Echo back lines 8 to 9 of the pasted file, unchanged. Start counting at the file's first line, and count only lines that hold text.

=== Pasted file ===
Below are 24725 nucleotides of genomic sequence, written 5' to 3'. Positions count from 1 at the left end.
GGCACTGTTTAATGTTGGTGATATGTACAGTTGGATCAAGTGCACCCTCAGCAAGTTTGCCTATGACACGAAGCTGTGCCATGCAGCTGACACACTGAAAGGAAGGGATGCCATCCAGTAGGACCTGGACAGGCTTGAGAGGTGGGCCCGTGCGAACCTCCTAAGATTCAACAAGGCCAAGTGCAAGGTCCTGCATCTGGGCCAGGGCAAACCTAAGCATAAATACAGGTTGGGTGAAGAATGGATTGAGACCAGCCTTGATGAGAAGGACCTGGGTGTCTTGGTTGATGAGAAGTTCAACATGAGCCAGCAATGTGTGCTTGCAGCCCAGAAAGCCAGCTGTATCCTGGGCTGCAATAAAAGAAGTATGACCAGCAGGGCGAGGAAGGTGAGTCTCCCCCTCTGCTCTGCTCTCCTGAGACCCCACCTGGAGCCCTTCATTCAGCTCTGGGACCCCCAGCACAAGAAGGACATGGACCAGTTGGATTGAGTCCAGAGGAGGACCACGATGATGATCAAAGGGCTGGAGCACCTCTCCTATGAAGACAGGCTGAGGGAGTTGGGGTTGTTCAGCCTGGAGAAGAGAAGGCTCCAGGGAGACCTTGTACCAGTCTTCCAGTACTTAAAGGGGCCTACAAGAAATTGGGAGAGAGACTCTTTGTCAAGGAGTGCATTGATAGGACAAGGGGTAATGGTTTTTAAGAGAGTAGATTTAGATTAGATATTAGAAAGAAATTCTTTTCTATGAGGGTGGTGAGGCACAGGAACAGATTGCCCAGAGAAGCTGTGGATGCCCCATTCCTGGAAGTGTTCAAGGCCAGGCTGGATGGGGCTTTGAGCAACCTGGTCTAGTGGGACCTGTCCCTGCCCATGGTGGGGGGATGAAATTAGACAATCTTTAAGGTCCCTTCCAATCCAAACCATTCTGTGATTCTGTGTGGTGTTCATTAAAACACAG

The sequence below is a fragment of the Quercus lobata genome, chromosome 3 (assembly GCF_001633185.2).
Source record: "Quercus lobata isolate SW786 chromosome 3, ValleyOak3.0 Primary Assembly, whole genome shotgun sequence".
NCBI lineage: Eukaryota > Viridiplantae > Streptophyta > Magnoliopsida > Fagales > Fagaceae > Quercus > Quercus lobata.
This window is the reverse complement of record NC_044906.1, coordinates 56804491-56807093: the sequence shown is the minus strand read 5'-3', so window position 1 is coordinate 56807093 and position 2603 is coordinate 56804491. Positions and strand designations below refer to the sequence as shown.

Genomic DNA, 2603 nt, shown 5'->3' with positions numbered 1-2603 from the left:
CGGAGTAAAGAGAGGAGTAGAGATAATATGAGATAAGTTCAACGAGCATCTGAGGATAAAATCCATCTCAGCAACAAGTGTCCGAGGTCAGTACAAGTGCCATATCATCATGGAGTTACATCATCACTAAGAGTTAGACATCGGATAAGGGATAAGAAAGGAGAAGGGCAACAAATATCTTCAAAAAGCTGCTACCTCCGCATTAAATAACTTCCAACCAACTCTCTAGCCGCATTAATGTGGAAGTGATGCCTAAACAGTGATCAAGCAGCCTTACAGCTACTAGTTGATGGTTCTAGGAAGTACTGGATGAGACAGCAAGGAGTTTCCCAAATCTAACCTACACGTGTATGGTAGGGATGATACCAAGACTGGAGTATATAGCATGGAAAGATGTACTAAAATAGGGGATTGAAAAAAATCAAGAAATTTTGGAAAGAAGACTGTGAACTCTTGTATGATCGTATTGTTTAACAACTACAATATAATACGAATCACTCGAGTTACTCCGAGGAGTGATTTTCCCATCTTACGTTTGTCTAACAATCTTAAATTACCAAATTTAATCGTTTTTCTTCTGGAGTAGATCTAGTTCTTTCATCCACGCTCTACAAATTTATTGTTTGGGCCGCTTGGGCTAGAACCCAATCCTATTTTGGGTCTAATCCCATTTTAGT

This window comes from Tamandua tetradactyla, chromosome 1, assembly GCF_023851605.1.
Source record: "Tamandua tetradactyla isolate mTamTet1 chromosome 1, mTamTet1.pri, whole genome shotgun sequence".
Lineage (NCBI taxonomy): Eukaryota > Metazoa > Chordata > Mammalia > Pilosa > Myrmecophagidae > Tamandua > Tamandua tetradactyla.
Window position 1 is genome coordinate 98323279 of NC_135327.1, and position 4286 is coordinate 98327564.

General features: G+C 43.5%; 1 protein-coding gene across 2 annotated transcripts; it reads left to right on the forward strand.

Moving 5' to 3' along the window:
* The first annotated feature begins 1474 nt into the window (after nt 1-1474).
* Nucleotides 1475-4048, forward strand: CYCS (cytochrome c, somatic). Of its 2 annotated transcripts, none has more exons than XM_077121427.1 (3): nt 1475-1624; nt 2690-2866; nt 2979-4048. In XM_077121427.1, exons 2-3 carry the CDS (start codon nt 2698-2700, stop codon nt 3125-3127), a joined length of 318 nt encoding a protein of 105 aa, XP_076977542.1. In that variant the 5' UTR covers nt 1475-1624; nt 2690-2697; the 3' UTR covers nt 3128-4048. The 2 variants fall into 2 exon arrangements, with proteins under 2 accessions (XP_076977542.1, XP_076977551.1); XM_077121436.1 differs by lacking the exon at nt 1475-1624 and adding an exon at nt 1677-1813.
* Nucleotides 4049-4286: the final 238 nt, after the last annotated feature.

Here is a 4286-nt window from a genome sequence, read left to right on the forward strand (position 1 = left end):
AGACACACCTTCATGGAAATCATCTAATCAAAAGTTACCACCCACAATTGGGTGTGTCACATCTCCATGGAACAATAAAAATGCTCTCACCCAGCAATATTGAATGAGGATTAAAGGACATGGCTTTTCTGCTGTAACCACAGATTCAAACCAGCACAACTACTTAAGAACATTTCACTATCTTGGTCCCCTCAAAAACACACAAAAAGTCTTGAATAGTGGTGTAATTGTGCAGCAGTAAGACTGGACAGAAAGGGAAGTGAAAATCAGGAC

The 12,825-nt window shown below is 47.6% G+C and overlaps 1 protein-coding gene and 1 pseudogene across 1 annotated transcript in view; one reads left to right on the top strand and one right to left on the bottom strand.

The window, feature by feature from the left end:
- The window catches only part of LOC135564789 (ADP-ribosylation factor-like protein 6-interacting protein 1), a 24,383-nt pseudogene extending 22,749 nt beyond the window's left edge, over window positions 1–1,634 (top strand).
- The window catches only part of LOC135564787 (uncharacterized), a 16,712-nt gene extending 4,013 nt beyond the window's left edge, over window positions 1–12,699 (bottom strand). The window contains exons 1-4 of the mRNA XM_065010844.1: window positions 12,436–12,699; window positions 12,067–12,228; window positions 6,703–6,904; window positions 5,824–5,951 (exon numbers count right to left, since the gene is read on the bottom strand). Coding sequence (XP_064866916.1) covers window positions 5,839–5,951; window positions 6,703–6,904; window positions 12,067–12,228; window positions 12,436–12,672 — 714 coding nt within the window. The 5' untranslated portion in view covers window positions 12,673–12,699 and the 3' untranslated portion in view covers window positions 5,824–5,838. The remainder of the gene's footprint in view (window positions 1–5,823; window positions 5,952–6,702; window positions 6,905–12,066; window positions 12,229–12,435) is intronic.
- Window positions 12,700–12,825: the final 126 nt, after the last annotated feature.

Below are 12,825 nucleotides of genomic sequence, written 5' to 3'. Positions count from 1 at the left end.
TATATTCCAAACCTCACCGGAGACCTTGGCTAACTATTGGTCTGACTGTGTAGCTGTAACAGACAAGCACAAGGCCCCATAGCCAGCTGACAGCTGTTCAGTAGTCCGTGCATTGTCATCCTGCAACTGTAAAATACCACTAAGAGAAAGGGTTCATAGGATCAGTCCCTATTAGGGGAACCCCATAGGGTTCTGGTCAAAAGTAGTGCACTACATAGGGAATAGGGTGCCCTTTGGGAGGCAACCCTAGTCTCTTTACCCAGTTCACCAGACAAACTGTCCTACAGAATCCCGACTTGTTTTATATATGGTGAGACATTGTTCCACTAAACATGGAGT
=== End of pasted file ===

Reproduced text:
CGGAGTAAAGAGAGGAGTAGAGATAATATGAGATAAGTTCAACGAGCATCTGAGGATAAAATCCATCTCAGCAACAAGTGTCCGAGGTCAGTACAAGTGCCATATCATCATGGAGTTACATCATCACTAAGAGTTAGACATCGGATAAGGGATAAGAAAGGAGAAGGGCAACAAATATCTTCAAAAAGCTGCTACCTCCGCATTAAATAACTTCCAACCAACTCTCTAGCCGCATTAATGTGGAAGTGATGCCTAAACAGTGATCAAGCAGCCTTACAGCTACTAGTTGATGGTTCTAGGAAGTACTGGATGAGACAGCAAGGAGTTTCCCAAATCTAACCTACACGTGTATGGTAGGGATGATACCAAGACTGGAGTATATAGCATGGAAAGATGTACTAAAATAGGGGATTGAAAAAAATCAAGAAATTTTGGAAAGAAGACTGTGAACTCTTGTATGATCGTATTGTTTAACAACTACAATATAATACGAATCACTCGAGTTACTCCGAGGAGTGATTTTCCCATCTTACGTTTGTCTAACAATCTTAAATTACCAAATTTAATCGTTTTTCTTCTGGAGTAGATCTAGTTCTTTCATCCACGCTCTACAAATTTATTGTTTGGGCCGCTTGGGCTAGAACCCAATCCTATTTTGGGTCTAATCCCATTTTAGT

This window comes from Tamandua tetradactyla, chromosome 1, assembly GCF_023851605.1.